Effective March 31, 2023, the Code will require additional obligations from the employer to ensure the health and safety of their employees. Amendments will be in place for various parts of the Code, including a requirement for employers to develop an emergency transportation plan, new standards for first aid kits and personal protective equipment, a reduced threshold for noise exposure and other changes associated with oil and gas wells, explosives, mining, overhead powerline and electrical utility workers, work in confined spaces and the control of hazardous energy. Some employers may need to make changes to their policies, procedures and safety equipment as a result of these amendments.
On June 23, 2023, significant amendments to Canada’s Competition Act, RSC 1985, c C-34, will come into force. Employers will be expressly prohibited from “wage-fixing” and “no-poaching” agreements between companies. Considering these amendments, employers may want to review any non-solicit or non-competition provisions in their employment agreements to ensure they are not in violation of these prohibitions. Additional information about these amendments can be found here and here.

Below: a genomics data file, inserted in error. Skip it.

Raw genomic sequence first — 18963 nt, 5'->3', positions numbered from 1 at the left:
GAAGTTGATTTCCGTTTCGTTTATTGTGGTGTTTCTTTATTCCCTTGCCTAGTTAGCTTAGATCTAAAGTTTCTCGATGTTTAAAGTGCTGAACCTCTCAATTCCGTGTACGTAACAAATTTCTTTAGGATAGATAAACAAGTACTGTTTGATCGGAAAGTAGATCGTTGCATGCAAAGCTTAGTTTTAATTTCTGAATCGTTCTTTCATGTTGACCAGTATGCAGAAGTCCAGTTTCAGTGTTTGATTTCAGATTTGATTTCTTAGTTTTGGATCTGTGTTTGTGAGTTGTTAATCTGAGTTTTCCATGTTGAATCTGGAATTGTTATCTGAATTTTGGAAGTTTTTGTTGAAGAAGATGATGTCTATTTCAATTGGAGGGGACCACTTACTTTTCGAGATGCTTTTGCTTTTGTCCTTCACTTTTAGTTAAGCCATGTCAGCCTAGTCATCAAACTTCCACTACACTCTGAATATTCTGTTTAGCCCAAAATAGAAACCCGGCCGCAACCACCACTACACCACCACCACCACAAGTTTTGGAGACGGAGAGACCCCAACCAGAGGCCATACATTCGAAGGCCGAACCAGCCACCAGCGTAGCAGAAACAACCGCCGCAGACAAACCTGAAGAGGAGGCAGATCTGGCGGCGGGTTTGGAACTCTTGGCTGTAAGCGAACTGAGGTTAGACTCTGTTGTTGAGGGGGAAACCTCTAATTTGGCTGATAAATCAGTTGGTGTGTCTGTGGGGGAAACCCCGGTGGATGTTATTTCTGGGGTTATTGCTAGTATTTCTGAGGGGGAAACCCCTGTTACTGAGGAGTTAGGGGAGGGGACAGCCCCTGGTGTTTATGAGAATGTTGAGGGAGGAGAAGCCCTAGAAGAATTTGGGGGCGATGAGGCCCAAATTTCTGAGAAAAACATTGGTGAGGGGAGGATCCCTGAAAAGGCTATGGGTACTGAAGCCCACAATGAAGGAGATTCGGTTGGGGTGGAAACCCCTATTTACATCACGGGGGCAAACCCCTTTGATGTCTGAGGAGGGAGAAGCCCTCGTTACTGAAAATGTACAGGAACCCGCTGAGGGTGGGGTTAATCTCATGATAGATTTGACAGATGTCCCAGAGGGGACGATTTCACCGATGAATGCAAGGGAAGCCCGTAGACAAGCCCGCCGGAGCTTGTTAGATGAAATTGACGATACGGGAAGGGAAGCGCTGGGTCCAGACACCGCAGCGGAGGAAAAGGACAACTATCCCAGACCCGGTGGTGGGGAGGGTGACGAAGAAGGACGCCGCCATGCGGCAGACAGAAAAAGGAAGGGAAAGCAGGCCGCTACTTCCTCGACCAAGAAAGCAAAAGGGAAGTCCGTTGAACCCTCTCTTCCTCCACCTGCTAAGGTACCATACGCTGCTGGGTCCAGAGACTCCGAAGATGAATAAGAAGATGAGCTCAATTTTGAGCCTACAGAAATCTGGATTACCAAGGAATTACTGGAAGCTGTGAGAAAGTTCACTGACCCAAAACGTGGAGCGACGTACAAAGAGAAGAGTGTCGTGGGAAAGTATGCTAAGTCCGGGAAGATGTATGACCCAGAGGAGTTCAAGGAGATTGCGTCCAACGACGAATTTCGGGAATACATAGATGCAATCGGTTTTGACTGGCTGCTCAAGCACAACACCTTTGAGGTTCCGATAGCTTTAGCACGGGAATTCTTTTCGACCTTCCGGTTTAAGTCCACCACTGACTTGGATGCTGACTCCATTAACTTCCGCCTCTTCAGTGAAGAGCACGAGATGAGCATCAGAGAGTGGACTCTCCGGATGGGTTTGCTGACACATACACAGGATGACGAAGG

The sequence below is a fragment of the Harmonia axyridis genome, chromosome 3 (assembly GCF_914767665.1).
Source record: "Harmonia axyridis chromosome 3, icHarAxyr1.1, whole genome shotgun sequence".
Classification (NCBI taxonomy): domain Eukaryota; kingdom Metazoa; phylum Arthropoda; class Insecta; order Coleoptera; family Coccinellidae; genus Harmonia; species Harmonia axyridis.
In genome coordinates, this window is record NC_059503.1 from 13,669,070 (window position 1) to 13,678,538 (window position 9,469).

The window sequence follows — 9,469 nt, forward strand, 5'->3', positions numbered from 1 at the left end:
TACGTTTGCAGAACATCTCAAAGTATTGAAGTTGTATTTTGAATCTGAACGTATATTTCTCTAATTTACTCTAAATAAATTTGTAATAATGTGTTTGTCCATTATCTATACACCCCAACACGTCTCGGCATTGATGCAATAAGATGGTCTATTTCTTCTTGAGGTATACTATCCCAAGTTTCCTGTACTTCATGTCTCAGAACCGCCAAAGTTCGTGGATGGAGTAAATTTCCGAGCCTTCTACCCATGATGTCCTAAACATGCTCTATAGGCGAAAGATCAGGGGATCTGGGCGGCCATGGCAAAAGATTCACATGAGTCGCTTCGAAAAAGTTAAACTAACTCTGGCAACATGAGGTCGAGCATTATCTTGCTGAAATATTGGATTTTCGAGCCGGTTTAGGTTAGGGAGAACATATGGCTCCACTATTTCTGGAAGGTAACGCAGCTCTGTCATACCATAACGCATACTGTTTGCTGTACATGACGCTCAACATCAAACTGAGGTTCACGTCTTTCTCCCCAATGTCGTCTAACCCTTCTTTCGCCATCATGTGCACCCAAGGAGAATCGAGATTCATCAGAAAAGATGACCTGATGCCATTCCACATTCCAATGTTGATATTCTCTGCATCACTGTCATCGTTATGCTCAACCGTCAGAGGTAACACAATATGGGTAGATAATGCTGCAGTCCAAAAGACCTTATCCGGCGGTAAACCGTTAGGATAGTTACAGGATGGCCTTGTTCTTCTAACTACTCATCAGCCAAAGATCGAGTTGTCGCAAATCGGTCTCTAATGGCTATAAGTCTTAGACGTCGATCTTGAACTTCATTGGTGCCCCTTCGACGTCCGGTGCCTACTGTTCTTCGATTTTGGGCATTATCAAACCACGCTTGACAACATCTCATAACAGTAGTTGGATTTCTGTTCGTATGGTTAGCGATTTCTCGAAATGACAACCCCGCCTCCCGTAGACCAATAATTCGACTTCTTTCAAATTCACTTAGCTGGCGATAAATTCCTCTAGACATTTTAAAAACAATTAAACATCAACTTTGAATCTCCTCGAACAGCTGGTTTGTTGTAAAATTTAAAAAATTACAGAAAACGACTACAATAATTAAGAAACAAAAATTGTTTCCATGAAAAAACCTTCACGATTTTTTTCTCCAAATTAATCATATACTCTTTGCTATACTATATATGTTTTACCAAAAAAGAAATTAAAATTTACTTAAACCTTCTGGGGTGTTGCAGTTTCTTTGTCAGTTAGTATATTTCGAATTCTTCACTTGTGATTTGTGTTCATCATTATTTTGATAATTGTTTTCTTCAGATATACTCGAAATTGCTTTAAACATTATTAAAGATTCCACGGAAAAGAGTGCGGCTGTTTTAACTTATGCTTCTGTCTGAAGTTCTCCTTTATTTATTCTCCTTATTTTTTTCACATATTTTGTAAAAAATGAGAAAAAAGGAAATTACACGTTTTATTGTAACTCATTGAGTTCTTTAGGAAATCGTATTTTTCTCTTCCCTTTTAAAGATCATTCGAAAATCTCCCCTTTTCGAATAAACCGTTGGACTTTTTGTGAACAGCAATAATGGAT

Employers may often place the review of their employment agreements, policies and practices on the back burner in order to deal with more pressing day-to-day matters. However, what seems convenient at first can lead to substantial issues down the road. Given the significant changes that have occurred over the course of the pandemic, as well as recent and upcoming legislative amendments, employers should prioritize this task and ensure that they are aware of their obligations and the associated risks.